Saturday, September 12, 2009

CSI Las Vegas?

"The accident, on June 12, 2002, might have been forgotten. But [Cynthia] Johnson woke up the next day with back pain. ... Meanwhile, her lawyer, [Robert] Vannah, filed suit against the driver who hit Johnson, asking for a minimum of $200,000 in damages. Unbeknownst to Vannah, the driver was a federal prosecutor who had been in his car on government business. ... But it would come to mean everything to her lawyer: Instead of facing a local defense attorney, Vannah was squaring off against Ruth Cohen, a seasoned lawyer in the US attorney's civil division. ... The scheme began in 1999 and lasted for at least six years, prosecutors charge. Business and court records and local press reports suggest that the group--which numbered about 30--colluded in hundreds of suits that yielded hundreds of millions of dollars in settlements. According to government evidence, the group coordinated their testimony as expert witnesses, lied under oath, protected one another from malpractice lawsuits--even after the surgeries left a few patients paralyzed--and ate away at the plaintiffs; settlement money with kickbacks disguised as contingency fees. ... After five years of FBI investigation, three indictments, a highly publicized trial, and testimony from two complicit surgeons given immunity, no one has been found guilty. ... Vannah and others claim the real collusion in the case is between the prosecutors and the insurers. ... The medical mafia distributed millions of dollars to its members, prosecutors have charged. ... At trial, [Noel] Gage's lawyers skewered the prosecution, arguing that the case boiled down to an accusation that Gage had netted his client only $1.3 million. ... The local press corps shredded the two doctors. ... Calling government investigators 'despicable, dishonest human beings,' [Gage] says they have not proved 'one scintilla of criminality.' ... Ruth Cohen, who has left the US attorney's office and is now in private practice, wonders whether prosecutors arrived 'too late' to change anything", original italics, my emphasis, Katherine Eban at Fortune, 31 August 2009.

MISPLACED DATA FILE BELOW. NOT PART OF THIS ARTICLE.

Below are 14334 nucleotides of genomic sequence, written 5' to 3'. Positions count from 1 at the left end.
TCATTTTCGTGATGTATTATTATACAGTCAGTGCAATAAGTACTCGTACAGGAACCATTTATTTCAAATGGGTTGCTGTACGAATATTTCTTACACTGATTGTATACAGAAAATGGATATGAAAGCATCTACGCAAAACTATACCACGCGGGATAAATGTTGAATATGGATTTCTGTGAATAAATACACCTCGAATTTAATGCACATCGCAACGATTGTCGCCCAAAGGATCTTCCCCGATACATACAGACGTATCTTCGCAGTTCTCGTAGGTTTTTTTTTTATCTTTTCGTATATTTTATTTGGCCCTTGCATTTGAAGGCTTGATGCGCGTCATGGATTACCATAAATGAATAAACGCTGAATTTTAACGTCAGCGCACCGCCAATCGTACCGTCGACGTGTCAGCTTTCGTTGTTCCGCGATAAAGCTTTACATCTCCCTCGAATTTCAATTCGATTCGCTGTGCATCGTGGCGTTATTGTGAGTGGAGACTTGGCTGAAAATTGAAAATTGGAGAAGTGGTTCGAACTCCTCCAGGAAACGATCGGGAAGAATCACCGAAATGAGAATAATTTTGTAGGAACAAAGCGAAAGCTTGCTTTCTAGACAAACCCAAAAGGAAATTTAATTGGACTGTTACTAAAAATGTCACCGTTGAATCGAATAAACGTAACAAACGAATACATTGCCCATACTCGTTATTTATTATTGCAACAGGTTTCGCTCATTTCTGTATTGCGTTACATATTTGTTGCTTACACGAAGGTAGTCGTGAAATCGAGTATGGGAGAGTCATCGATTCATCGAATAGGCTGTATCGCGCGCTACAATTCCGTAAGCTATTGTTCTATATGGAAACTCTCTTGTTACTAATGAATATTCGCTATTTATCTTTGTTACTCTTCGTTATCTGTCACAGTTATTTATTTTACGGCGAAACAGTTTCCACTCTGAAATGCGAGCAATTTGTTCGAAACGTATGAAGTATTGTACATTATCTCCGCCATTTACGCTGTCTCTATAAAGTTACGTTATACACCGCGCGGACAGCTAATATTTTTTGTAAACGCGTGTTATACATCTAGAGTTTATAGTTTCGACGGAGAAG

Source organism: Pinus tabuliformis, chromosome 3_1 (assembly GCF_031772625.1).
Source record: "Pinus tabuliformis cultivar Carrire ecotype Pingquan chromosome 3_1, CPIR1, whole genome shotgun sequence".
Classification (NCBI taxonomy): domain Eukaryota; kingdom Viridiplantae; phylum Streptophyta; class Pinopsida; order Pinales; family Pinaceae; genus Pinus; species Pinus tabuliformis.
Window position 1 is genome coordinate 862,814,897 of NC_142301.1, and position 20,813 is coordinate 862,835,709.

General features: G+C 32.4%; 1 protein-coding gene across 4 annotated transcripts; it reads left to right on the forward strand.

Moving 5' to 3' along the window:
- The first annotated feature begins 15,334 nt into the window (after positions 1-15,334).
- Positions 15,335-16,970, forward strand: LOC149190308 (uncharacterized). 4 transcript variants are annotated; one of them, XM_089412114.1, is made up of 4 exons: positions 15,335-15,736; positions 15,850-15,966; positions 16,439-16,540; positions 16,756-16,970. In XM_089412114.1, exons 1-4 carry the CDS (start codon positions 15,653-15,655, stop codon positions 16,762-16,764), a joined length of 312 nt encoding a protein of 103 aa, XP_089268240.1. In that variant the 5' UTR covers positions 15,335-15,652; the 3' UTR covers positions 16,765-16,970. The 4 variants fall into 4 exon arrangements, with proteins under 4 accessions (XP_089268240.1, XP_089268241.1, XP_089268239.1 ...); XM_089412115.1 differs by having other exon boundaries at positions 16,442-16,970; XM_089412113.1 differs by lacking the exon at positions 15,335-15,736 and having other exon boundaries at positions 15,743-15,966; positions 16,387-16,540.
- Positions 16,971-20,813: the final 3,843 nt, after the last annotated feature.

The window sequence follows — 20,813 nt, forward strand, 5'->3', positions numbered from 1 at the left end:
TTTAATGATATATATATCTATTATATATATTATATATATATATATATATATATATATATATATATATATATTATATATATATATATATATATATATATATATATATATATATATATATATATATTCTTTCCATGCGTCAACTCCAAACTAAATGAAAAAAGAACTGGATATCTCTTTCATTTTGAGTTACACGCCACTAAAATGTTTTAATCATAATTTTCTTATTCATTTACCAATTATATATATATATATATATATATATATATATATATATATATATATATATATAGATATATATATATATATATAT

About 15 years ago Fortune wrote about the Ventura County, California DAs office being taken over by insurance companies which had it spend a lot of time investigating insurance frauds to the exclusion of other crimes. What else is new? $1.3 million, only 19% of my Blankfein test. Forget this DOJ. Hundreds of millions. Hmm, didn't our Goldman Sachs (GSG) friends get $12.9 billion from AIG? Cmon, Nevada US attorney. You can find some overt act GSG commited in your district to take jurisdiction. Look hard. Coordinated their testimony and such. Are these guys Feds? Collusion between insurers and the Feds? How dare you? Justice is blind. Conspiracy cases involving accidents do occur, like US v. Perez, 489 F2d 51 (5th Cir., 1973). This does not look like Perez. Millions of dollars? Big deal. Kickbacks? Look at Ashcroft's deal, my 17 January 2008 post:

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